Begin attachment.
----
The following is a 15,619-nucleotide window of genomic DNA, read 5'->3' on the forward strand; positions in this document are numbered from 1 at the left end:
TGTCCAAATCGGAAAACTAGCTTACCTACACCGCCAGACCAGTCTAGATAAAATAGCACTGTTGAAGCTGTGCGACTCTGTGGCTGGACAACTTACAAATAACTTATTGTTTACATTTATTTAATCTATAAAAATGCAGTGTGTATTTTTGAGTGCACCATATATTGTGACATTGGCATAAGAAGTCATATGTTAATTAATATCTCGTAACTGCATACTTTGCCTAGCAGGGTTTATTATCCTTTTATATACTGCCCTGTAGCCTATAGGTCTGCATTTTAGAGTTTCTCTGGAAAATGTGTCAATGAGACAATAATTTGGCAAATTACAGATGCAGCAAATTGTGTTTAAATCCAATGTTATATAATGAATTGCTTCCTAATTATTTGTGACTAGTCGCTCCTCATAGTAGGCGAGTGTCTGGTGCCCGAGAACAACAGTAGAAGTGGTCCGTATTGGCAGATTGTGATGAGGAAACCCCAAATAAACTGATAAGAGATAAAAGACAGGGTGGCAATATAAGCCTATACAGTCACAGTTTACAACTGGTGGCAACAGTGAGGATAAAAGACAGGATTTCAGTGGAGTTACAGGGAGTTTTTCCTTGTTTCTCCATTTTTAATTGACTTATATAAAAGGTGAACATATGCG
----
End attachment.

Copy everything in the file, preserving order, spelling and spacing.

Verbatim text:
The following is a 15,619-nucleotide window of genomic DNA, read 5'->3' on the forward strand; positions in this document are numbered from 1 at the left end:
TGTCCAAATCGGAAAACTAGCTTACCTACACCGCCAGACCAGTCTAGATAAAATAGCACTGTTGAAGCTGTGCGACTCTGTGGCTGGACAACTTACAAATAACTTATTGTTTACATTTATTTAATCTATAAAAATGCAGTGTGTATTTTTGAGTGCACCATATATTGTGACATTGGCATAAGAAGTCATATGTTAATTAATATCTCGTAACTGCATACTTTGCCTAGCAGGGTTTATTATCCTTTTATATACTGCCCTGTAGCCTATAGGTCTGCATTTTAGAGTTTCTCTGGAAAATGTGTCAATGAGACAATAATTTGGCAAATTACAGATGCAGCAAATTGTGTTTAAATCCAATGTTATATAATGAATTGCTTCCTAATTATTTGTGACTAGTCGCTCCTCATAGTAGGCGAGTGTCTGGTGCCCGAGAACAACAGTAGAAGTGGTCCGTATTGGCAGATTGTGATGAGGAAACCCCAAATAAACTGATAAGAGATAAAAGACAGGGTGGCAATATAAGCCTATACAGTCACAGTTTACAACTGGTGGCAACAGTGAGGATAAAAGACAGGATTTCAGTGGAGTTACAGGGAGTTTTTCCTTGTTTCTCCATTTTTAATTGACTTATATAAAAGGTGAACATATGCG